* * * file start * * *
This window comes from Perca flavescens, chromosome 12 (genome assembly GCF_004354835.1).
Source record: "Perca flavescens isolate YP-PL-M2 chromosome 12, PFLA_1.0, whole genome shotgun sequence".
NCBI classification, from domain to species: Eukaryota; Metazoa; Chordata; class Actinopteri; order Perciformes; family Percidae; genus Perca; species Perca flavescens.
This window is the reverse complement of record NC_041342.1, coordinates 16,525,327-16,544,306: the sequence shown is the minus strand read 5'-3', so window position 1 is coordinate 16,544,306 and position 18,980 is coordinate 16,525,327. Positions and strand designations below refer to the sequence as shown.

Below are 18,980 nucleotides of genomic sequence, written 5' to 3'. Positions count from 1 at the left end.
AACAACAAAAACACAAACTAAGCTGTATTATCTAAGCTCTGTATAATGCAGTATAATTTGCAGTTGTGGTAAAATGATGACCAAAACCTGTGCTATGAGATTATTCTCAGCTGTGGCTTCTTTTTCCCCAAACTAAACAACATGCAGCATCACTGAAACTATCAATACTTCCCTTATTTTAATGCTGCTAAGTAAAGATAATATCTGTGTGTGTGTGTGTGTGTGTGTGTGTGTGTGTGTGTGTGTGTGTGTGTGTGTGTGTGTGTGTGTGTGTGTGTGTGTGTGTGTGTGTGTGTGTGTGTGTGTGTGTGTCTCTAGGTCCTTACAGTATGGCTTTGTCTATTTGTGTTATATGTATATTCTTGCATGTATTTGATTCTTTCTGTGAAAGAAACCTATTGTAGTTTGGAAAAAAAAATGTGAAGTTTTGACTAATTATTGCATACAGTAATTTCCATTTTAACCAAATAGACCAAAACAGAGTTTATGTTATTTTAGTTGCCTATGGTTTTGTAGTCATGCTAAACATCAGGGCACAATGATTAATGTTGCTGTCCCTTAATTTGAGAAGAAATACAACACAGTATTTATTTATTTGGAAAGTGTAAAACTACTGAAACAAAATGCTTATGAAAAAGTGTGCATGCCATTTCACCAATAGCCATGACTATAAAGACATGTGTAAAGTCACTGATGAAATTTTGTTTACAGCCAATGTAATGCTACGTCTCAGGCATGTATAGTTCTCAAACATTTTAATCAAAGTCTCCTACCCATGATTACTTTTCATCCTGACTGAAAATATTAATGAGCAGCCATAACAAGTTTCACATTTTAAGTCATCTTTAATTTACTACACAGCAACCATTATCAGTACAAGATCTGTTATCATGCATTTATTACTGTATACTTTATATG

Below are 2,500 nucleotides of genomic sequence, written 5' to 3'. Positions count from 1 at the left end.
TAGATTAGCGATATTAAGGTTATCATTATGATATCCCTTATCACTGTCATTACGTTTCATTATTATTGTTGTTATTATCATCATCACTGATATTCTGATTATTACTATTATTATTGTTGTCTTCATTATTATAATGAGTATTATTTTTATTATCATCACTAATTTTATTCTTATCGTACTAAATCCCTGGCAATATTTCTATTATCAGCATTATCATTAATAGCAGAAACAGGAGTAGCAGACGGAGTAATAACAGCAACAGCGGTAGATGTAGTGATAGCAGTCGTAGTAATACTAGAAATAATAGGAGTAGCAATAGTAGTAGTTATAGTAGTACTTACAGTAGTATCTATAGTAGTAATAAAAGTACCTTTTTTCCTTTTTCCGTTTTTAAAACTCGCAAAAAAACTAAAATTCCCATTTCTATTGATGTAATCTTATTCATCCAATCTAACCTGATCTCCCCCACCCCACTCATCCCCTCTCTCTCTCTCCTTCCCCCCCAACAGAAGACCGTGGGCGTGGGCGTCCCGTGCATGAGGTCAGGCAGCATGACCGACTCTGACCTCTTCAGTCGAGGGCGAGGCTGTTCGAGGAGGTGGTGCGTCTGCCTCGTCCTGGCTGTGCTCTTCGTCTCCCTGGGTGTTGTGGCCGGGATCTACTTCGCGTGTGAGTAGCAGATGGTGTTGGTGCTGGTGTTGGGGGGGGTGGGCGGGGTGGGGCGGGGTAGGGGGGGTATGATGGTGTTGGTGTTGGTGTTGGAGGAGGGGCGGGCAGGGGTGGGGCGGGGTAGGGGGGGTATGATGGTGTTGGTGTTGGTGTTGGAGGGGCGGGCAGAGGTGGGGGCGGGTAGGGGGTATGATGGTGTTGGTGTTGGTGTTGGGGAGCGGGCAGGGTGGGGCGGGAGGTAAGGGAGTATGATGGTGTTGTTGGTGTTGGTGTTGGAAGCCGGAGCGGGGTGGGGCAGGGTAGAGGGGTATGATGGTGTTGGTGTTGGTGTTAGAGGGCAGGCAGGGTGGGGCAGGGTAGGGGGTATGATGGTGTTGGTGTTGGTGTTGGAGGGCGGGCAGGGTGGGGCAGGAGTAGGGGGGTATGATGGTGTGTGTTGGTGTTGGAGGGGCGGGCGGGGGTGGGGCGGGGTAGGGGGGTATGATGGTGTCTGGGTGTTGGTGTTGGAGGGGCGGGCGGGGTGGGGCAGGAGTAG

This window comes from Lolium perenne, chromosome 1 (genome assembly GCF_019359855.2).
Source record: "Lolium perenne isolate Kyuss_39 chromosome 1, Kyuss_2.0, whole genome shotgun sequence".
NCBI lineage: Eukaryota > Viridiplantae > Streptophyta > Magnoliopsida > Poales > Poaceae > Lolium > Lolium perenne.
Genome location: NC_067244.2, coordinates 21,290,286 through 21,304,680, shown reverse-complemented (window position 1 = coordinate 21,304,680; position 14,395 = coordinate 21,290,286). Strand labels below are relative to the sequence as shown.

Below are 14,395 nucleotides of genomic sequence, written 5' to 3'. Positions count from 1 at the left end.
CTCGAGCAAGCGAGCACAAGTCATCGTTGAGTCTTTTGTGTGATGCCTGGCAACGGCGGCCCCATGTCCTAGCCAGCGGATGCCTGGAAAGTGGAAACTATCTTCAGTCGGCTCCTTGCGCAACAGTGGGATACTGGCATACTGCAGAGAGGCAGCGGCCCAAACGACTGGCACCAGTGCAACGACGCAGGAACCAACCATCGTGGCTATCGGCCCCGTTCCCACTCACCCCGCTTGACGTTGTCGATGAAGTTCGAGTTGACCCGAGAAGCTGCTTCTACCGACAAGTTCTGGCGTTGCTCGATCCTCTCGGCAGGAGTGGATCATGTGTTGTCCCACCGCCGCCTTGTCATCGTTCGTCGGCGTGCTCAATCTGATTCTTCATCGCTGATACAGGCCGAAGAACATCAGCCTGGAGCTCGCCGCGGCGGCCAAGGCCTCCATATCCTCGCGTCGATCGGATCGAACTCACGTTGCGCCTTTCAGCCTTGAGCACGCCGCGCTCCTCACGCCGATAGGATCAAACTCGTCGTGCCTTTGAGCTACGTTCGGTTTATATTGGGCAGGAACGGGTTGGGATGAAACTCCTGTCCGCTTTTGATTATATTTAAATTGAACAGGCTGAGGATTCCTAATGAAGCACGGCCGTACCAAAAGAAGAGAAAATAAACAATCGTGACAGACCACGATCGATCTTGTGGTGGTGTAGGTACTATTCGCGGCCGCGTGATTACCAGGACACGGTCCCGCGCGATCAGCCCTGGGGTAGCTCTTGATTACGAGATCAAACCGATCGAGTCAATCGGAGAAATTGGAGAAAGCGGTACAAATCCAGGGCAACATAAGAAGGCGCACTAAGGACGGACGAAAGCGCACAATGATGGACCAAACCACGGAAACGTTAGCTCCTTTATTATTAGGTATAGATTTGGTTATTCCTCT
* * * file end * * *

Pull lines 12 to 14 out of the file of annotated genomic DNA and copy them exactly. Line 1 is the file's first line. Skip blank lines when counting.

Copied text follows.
Genome location: NC_067244.2, coordinates 21,290,286 through 21,304,680, shown reverse-complemented (window position 1 = coordinate 21,304,680; position 14,395 = coordinate 21,290,286). Strand labels below are relative to the sequence as shown.

Below are 14,395 nucleotides of genomic sequence, written 5' to 3'. Positions count from 1 at the left end.
CTCGAGCAAGCGAGCACAAGTCATCGTTGAGTCTTTTGTGTGATGCCTGGCAACGGCGGCCCCATGTCCTAGCCAGCGGATGCCTGGAAAGTGGAAACTATCTTCAGTCGGCTCCTTGCGCAACAGTGGGATACTGGCATACTGCAGAGAGGCAGCGGCCCAAACGACTGGCACCAGTGCAACGACGCAGGAACCAACCATCGTGGCTATCGGCCCCGTTCCCACTCACCCCGCTTGACGTTGTCGATGAAGTTCGAGTTGACCCGAGAAGCTGCTTCTACCGACAAGTTCTGGCGTTGCTCGATCCTCTCGGCAGGAGTGGATCATGTGTTGTCCCACCGCCGCCTTGTCATCGTTCGTCGGCGTGCTCAATCTGATTCTTCATCGCTGATACAGGCCGAAGAACATCAGCCTGGAGCTCGCCGCGGCGGCCAAGGCCTCCATATCCTCGCGTCGATCGGATCGAACTCACGTTGCGCCTTTCAGCCTTGAGCACGCCGCGCTCCTCACGCCGATAGGATCAAACTCGTCGTGCCTTTGAGCTACGTTCGGTTTATATTGGGCAGGAACGGGTTGGGATGAAACTCCTGTCCGCTTTTGATTATATTTAAATTGAACAGGCTGAGGATTCCTAATGAAGCACGGCCGTACCAAAAGAAGAGAAAATAAACAATCGTGACAGACCACGATCGATCTTGTGGTGGTGTAGGTACTATTCGCGGCCGCGTGATTACCAGGACACGGTCCCGCGCGATCAGCCCTGGGGTAGCTCTTGATTACGAGATCAAACCGATCGAGTCAATCGGAGAAATTGGAGAAAGCGGTACAAATCCAGGGCAACATAAGAAGGCGCACTAAGGACGGACGAAAGCGCACAATGATGGACCAAACCACGGAAACGTTAGCTCCTTTATTATTAGGTATAGATTTGGTTATTCCTCT